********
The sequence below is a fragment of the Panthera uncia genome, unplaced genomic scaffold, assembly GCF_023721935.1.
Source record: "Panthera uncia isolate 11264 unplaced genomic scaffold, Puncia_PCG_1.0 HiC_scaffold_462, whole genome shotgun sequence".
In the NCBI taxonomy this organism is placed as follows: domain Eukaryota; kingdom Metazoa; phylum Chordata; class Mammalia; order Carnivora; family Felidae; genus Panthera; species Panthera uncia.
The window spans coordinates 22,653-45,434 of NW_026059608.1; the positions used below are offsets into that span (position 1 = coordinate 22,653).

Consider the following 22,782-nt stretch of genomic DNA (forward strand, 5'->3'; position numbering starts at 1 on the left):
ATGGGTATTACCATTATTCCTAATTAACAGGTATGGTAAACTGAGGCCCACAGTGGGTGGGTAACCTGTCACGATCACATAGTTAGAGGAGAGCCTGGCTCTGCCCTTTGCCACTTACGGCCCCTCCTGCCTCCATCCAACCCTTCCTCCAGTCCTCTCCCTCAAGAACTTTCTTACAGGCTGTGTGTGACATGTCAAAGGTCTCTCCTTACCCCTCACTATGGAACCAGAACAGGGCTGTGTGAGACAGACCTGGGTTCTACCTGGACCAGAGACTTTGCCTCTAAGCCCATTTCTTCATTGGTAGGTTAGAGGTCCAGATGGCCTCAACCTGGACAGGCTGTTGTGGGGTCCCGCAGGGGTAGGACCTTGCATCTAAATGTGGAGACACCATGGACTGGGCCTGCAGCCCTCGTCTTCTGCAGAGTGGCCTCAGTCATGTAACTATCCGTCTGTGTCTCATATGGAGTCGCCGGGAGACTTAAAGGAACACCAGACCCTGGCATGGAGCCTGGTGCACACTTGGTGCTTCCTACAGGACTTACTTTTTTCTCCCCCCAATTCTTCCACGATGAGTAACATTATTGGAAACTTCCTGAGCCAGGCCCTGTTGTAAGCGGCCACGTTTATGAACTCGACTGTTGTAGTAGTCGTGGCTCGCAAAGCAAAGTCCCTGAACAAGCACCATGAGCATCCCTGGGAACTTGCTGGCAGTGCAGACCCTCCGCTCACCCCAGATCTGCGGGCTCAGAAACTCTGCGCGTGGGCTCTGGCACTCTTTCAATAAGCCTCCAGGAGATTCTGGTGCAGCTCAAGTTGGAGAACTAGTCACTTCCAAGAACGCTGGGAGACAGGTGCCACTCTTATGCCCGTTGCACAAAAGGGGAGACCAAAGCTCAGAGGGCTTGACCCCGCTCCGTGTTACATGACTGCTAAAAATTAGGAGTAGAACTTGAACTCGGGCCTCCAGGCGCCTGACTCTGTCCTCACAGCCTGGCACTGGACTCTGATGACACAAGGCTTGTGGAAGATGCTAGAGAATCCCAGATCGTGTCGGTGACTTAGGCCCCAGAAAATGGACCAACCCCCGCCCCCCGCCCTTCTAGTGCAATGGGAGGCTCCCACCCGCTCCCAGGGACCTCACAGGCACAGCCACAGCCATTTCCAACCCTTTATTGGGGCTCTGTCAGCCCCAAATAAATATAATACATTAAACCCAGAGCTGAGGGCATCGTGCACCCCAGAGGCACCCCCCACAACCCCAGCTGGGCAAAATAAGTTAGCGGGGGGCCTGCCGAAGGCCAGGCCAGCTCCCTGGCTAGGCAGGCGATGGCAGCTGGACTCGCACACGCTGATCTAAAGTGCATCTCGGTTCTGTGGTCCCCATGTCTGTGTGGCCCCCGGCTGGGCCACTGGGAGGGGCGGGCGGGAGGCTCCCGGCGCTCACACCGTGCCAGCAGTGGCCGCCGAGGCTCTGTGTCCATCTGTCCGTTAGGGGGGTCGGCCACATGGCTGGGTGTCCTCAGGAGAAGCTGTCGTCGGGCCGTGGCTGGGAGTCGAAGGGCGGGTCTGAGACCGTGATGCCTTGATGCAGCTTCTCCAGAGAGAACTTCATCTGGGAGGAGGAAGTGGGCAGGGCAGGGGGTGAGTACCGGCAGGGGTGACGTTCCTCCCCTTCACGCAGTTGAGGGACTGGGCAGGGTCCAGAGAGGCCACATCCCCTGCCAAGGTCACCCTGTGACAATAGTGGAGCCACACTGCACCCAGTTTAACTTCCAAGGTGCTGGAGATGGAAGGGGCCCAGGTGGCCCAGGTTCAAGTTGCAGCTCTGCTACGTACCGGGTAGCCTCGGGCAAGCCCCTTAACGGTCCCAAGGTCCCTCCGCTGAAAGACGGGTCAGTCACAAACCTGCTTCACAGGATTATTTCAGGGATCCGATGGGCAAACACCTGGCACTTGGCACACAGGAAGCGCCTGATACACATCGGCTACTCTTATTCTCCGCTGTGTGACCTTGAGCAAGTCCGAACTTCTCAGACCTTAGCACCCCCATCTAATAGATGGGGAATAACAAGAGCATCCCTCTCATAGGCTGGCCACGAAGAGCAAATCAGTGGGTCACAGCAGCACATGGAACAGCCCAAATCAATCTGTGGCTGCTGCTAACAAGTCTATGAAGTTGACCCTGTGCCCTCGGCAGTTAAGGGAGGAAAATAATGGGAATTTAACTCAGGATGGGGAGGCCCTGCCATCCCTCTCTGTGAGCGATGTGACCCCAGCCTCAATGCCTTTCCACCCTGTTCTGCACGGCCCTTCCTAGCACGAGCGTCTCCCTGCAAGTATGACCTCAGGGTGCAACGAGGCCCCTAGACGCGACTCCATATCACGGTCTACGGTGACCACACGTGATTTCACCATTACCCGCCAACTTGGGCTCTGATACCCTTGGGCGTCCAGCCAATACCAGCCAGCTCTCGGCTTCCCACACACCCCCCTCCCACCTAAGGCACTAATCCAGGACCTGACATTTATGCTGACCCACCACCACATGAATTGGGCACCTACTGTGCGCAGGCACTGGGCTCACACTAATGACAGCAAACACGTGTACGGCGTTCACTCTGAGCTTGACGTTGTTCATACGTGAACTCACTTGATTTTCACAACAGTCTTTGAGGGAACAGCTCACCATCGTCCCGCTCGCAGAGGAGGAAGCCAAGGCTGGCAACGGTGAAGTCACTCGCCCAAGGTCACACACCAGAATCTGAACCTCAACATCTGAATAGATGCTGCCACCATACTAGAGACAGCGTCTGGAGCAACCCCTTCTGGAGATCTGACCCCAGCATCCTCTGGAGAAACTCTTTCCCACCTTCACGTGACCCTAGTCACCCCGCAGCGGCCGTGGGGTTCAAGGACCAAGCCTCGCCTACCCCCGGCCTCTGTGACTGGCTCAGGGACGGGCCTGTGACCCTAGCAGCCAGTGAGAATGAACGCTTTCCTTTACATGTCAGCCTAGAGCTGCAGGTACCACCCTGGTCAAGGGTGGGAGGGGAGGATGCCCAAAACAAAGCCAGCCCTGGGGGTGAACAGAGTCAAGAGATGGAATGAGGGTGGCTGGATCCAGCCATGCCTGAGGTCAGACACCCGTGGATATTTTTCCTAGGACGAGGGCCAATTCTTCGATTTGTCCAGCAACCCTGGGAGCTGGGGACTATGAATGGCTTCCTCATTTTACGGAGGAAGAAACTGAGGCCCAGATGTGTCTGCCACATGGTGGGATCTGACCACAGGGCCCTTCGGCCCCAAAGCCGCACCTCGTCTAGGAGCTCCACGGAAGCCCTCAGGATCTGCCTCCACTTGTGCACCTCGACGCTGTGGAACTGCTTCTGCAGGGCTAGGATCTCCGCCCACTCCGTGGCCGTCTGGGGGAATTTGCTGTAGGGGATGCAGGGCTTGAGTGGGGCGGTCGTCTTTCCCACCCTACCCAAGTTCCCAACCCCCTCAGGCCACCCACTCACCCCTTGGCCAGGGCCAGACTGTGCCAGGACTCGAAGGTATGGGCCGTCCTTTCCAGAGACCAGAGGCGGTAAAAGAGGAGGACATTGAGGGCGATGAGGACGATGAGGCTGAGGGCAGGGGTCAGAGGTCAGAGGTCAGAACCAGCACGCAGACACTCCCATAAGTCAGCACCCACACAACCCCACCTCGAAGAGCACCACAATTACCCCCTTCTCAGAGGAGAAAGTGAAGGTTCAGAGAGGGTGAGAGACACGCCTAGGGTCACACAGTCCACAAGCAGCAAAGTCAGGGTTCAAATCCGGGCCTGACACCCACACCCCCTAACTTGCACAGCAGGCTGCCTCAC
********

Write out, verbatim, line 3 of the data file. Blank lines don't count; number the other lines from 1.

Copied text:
In the NCBI taxonomy this organism is placed as follows: domain Eukaryota; kingdom Metazoa; phylum Chordata; class Mammalia; order Carnivora; family Felidae; genus Panthera; species Panthera uncia.